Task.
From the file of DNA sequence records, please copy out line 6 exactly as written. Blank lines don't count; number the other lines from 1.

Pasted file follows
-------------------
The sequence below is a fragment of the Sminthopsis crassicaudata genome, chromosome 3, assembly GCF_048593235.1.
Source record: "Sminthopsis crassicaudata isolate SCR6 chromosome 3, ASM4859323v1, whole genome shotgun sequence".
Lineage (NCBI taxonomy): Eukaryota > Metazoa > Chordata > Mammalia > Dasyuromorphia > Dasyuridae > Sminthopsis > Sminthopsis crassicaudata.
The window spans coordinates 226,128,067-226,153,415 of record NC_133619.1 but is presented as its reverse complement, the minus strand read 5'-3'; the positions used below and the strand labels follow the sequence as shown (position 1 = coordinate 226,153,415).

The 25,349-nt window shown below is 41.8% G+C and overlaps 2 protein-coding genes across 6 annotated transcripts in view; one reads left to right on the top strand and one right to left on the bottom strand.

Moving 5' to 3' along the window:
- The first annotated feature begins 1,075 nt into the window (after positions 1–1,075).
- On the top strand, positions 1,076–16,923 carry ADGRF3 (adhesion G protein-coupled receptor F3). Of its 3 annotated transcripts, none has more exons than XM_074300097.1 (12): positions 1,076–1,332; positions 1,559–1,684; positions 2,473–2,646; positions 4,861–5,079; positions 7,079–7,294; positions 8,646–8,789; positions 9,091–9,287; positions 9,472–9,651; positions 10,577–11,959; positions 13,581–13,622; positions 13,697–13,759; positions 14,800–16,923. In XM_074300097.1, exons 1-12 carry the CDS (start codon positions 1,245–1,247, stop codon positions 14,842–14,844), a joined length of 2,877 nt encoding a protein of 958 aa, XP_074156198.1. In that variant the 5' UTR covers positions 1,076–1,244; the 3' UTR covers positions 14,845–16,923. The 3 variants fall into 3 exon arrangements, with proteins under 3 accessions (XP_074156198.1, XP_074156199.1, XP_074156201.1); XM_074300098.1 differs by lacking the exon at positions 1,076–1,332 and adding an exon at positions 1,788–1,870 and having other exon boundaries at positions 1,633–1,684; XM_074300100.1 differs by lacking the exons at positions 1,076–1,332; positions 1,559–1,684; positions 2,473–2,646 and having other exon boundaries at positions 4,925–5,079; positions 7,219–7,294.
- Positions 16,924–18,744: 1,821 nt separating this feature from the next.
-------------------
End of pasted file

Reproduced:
Moving 5' to 3' along the window: